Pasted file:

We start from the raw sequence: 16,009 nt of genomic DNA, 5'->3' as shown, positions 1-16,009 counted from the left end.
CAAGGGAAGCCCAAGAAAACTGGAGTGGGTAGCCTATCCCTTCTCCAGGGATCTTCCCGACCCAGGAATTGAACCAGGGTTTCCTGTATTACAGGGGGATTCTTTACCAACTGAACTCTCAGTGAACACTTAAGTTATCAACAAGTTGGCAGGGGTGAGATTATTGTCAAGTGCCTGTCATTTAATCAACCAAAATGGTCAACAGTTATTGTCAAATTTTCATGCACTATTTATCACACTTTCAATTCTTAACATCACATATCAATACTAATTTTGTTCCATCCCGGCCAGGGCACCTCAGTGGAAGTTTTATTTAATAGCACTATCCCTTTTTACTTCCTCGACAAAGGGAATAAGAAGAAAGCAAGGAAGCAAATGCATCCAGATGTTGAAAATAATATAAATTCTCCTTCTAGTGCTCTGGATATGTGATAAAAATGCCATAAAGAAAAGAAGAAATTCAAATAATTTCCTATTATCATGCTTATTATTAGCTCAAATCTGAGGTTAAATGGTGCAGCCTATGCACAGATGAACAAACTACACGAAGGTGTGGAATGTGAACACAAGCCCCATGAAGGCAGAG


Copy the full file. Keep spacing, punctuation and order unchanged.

We start from the raw sequence: 16,009 nt of genomic DNA, 5'->3' as shown, positions 1-16,009 counted from the left end.
CAAGGGAAGCCCAAGAAAACTGGAGTGGGTAGCCTATCCCTTCTCCAGGGATCTTCCCGACCCAGGAATTGAACCAGGGTTTCCTGTATTACAGGGGGATTCTTTACCAACTGAACTCTCAGTGAACACTTAAGTTATCAACAAGTTGGCAGGGGTGAGATTATTGTCAAGTGCCTGTCATTTAATCAACCAAAATGGTCAACAGTTATTGTCAAATTTTCATGCACTATTTATCACACTTTCAATTCTTAACATCACATATCAATACTAATTTTGTTCCATCCCGGCCAGGGCACCTCAGTGGAAGTTTTATTTAATAGCACTATCCCTTTTTACTTCCTCGACAAAGGGAATAAGAAGAAAGCAAGGAAGCAAATGCATCCAGATGTTGAAAATAATATAAATTCTCCTTCTAGTGCTCTGGATATGTGATAAAAATGCCATAAAGAAAAGAAGAAATTCAAATAATTTCCTATTATCATGCTTATTATTAGCTCAAATCTGAGGTTAAATGGTGCAGCCTATGCACAGATGAACAAACTACACGAAGGTGTGGAATGTGAACACAAGCCCCATGAAGGCAGAG